The characters in this film are introduced smoothly and with purpose.  It is one of those works that you will watch again next year and find nuances you had missed.  It is my guess, that might keep happening for the first few times you see it and, I also predict that just like me, you will see it a few times in the coming years.

I was concerned that the movie might damage the classic 1969 version with John Wayne.  Trust me, it doesn’t’ it is an enhancement.

Joel and Ethan Coens don’t tend to make movies aimed at the universal movie audience.  I am certain there will be people that do not like this film.  It is aimed at the officienado of old west stories. Guess what, if you are reading on this web site, that is you.  It is the purpose of this site also, not to appeal to the general story seeking public, it is designed for you, the wild west stories fanatics.

The protrayal of the old west in this new movie seems very real.  Characters have been created to accurately reflect the realities of a harsh life style in a harsh time.  The film is more reflective of the villiany that prevailed and realistically portrays the era.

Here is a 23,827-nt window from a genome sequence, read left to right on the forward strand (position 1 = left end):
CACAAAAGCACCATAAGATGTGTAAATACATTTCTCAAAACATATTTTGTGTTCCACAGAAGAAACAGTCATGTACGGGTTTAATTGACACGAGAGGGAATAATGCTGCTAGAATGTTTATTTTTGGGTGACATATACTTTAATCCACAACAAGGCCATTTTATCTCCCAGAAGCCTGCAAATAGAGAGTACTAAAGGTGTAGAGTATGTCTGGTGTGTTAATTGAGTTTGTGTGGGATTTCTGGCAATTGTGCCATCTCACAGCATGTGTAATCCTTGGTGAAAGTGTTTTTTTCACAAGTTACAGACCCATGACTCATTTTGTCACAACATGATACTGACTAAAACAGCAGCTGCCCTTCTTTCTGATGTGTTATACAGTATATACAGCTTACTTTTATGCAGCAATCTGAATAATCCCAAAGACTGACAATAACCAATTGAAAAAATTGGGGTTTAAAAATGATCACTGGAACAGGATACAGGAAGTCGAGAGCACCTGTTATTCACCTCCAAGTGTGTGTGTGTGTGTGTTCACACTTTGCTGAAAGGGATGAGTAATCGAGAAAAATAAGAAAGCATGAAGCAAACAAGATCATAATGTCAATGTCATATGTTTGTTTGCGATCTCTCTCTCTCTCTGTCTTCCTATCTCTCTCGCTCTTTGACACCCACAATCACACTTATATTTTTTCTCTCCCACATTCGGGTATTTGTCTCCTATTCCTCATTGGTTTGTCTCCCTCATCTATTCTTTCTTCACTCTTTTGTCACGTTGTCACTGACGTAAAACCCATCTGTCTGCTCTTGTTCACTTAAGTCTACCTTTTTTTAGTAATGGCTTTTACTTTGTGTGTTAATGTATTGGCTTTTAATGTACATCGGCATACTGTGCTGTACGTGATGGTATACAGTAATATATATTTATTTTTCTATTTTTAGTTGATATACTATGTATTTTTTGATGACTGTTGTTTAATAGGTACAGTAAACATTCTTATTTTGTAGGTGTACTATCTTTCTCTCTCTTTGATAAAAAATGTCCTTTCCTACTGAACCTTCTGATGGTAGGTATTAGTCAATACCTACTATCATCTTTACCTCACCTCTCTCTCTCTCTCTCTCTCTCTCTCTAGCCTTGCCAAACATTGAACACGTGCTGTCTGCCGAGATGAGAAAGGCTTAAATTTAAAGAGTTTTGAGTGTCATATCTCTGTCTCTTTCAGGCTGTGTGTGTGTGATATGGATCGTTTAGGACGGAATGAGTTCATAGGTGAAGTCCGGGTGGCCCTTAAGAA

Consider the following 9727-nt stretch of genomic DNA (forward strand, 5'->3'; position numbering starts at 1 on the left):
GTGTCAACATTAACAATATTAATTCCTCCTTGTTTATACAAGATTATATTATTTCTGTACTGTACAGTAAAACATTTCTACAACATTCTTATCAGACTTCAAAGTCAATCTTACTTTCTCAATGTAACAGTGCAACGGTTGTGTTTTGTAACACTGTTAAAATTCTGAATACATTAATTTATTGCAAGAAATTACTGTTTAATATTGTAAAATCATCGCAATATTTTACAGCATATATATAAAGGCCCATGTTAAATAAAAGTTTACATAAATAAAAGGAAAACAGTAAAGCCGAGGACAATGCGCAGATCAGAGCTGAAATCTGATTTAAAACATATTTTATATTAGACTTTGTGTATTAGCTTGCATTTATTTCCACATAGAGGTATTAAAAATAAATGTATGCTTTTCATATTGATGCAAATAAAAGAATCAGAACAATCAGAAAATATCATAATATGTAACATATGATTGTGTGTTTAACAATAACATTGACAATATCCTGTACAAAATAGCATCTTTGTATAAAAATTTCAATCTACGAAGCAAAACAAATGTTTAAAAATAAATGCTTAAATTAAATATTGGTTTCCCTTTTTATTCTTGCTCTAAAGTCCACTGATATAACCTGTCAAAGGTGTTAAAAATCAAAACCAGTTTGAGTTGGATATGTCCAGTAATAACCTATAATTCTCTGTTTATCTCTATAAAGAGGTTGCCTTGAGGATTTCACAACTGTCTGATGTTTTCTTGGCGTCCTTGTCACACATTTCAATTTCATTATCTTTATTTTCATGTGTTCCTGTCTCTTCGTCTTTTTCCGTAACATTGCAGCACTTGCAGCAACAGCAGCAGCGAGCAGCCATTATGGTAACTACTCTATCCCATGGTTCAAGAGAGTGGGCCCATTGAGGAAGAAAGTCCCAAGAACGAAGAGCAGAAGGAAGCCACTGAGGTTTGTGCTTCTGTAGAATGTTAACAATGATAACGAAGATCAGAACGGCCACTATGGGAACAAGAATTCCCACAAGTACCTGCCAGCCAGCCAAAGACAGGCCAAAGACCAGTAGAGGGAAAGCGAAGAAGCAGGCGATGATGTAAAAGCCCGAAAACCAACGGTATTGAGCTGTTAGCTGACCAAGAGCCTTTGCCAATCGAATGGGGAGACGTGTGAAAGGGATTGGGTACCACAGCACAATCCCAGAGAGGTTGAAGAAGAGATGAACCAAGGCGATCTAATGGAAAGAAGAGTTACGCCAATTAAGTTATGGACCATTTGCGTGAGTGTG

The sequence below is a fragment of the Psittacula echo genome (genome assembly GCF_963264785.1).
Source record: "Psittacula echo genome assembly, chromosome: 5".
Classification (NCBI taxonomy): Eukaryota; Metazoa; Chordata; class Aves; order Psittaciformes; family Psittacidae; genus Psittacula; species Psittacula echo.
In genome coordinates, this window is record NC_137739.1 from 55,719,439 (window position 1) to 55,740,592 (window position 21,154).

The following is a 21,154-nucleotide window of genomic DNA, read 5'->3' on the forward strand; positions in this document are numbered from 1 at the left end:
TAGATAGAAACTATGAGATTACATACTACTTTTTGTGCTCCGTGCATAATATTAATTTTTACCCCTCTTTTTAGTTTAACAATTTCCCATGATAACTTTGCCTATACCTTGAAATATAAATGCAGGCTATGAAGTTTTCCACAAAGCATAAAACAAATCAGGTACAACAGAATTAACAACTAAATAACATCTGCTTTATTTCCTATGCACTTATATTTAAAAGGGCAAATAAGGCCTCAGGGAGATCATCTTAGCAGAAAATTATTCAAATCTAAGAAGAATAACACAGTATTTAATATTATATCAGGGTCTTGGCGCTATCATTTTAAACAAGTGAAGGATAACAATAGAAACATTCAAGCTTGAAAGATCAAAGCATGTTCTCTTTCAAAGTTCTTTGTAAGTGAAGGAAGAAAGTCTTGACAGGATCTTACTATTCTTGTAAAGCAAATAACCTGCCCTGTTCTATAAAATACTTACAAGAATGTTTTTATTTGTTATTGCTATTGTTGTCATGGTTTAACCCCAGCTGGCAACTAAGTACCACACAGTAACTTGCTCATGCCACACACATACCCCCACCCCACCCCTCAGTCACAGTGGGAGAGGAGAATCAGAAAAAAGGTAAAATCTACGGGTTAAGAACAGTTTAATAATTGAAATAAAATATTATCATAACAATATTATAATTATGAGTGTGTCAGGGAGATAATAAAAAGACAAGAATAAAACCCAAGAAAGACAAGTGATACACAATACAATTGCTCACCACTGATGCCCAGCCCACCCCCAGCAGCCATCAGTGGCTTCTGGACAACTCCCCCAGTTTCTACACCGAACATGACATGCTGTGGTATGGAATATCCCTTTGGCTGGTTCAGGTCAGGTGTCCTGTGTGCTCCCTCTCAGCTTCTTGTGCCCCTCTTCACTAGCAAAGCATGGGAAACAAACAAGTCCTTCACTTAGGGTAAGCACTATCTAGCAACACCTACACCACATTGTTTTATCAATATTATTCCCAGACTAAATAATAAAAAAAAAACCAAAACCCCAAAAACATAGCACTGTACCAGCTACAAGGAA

It has been a very long time since I read the original novel by Charles Porter and I know that this weekend I will be pulling out my boxes of old books in the garage trying to find it.  If I can’t find it, my next stop will be Ebay and see if I can pick one up.

The movie will keep you entertained from the first moments through the thrilling climax.  A dark specter runs through the film’s entire length but wry and purposeful humour provides a counter point to balance it out.  It provides a background for the key characters that are brilliantly protrayed and bring the action to life.